Dynamic Range: over 115dB(A) (Eco Mode, 2V Out)

THD &N (500mW/16R): under 0.008%

Output Voltage: over 8V (Turbo Mode)

Output Impedance (Zout): under 1Ω (iEMatch not engaged)

 

Input:

USB 2.0 type A

            Built-in iPurifier, all major OS (*MacOSX, Windows, Linux) support. OTG supports: Apple portable devices with iOS 7+ and camera connection kit and selected Android devices with USB OTG cable.

S/PDIF

            Coax and optical in, PCM up to 192kHz.

Analog in

            3.5mm stereo jack

 

Output:

S/PDIF

            Coax-out, PCM up to 192kHz

RCA

            User selectable line (direct) or variable (preamp, with 9dB gain) output

Headphone out

            6.4mm stereo jack

 

SmartPower® Socket: For recharging USB device (BC1.2 supported, 5V @ 1.5A)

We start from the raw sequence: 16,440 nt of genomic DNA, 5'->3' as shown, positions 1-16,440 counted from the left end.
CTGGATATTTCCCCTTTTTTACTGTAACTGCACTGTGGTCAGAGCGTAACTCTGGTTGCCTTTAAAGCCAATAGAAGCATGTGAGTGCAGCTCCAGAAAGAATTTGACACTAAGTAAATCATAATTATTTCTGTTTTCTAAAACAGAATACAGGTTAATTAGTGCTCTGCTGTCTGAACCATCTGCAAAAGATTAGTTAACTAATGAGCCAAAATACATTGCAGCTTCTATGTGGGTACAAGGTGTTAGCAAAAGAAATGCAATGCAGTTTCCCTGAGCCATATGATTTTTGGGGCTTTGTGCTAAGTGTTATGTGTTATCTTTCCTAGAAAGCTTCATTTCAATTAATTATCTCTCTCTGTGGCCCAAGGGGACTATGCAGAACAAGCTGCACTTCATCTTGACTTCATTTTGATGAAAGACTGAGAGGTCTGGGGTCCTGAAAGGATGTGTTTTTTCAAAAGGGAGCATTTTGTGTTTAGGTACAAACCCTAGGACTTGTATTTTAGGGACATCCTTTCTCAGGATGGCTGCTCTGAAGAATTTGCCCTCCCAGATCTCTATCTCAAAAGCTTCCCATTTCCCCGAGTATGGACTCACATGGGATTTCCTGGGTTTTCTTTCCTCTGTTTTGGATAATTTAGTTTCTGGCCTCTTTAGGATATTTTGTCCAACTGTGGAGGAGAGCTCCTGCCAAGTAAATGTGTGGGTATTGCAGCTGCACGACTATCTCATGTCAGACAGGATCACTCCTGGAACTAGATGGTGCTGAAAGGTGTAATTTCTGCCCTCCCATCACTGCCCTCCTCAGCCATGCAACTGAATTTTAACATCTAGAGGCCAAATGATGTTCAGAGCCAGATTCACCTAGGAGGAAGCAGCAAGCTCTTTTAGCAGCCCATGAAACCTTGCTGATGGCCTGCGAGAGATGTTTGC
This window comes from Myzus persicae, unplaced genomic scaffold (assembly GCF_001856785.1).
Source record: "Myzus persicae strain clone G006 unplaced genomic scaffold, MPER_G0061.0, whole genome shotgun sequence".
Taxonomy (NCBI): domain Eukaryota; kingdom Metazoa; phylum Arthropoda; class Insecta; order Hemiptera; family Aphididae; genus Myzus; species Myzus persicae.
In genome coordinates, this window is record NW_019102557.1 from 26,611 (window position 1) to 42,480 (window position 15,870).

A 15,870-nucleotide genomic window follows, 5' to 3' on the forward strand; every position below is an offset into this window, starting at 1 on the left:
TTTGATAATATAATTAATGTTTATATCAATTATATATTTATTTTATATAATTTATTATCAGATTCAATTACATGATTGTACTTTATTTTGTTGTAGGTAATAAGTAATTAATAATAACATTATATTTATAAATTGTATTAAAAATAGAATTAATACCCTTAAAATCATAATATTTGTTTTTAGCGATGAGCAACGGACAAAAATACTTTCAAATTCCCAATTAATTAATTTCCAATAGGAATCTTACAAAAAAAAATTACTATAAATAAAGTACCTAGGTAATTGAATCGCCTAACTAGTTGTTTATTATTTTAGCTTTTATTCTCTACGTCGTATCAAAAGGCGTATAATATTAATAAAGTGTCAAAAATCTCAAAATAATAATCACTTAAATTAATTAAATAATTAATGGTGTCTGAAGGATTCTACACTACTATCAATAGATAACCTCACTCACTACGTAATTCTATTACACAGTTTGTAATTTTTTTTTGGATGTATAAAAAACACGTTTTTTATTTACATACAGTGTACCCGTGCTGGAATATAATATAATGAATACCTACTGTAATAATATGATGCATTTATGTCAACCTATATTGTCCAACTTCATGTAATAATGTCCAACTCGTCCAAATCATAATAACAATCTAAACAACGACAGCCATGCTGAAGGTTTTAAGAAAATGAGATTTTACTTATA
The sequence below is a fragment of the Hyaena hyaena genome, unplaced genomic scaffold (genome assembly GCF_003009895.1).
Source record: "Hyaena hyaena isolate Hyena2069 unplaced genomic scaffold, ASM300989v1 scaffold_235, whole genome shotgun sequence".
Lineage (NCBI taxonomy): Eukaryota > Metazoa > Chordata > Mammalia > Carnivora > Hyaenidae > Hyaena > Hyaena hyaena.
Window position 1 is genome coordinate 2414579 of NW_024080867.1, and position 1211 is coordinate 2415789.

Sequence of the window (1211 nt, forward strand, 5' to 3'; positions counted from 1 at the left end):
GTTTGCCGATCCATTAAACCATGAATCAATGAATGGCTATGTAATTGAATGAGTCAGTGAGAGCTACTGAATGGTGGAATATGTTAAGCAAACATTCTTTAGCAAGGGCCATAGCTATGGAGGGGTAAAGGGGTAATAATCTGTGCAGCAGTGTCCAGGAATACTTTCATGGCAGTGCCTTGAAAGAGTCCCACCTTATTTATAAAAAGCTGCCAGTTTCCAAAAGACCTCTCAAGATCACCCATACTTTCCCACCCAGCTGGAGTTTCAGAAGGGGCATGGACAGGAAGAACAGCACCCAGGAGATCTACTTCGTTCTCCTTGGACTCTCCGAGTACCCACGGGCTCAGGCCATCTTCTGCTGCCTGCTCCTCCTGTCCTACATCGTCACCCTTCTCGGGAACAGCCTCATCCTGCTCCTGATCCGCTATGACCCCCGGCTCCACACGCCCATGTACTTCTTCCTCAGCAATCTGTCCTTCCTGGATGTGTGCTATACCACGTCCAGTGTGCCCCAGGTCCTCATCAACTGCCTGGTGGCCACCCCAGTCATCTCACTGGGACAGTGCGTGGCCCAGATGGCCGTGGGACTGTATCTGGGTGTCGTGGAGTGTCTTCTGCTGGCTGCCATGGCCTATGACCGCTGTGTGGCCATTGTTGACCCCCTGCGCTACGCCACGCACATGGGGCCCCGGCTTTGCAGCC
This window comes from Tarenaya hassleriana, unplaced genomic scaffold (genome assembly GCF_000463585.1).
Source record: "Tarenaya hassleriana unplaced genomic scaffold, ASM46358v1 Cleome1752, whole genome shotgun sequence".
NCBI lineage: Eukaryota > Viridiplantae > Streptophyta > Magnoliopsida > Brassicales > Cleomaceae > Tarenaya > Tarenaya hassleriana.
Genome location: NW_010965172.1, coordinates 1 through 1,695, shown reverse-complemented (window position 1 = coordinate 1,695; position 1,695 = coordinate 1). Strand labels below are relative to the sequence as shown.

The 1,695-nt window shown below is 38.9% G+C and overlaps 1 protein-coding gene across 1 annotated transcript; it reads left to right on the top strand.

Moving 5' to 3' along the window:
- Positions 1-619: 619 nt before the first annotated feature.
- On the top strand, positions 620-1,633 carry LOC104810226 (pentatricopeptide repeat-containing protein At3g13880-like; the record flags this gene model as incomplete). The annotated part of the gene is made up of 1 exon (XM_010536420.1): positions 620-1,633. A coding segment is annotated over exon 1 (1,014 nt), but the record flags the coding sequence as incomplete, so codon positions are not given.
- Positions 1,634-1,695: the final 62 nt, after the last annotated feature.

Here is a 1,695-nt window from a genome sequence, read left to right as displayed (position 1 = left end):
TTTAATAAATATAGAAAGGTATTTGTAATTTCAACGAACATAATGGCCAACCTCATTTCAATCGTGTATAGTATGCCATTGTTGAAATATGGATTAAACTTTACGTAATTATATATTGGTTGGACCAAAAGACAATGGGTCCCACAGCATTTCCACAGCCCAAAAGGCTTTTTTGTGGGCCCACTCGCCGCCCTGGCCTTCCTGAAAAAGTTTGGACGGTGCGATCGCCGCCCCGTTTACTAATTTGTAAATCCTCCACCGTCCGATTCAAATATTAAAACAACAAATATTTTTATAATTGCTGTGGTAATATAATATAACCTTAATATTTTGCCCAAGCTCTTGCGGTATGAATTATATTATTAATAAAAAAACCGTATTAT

EQ: X-Bass and 3D Holographic Sound, separated output for speaker (RCA preamp mode) and headphone-out.

 

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Accessories and Build Quality

Just about everything you need are included with the micro iDSD. You will get two rubber bands (for strapping a portable source to the iDSD), a short RCA-to-RCA cable, a short 3.5mm interconnecting cable, 4 stick-on rubber feet, an 1m USB 3.0 cable, a 1 foot USB cable with right angled plug (presumably for the SmartPower socket), a 6.4mm-to-3.5mm stereo adapter, a TOSlink adapter, a soft pouch, a small silicone mat (for cushioning between iDSD and your portable source), plug two USB type A female to type B female adapter (just in case you don’t want to use the included USB 3.0 cable but instead opt for your own USB type B cable, which is commonly known as the USB cable for printer and desktop USB device). Perhaps the only thing missing is either an OTG cable or camera connection kit, depends on whether you are an Android or Apple user. But those should be sourced by your own.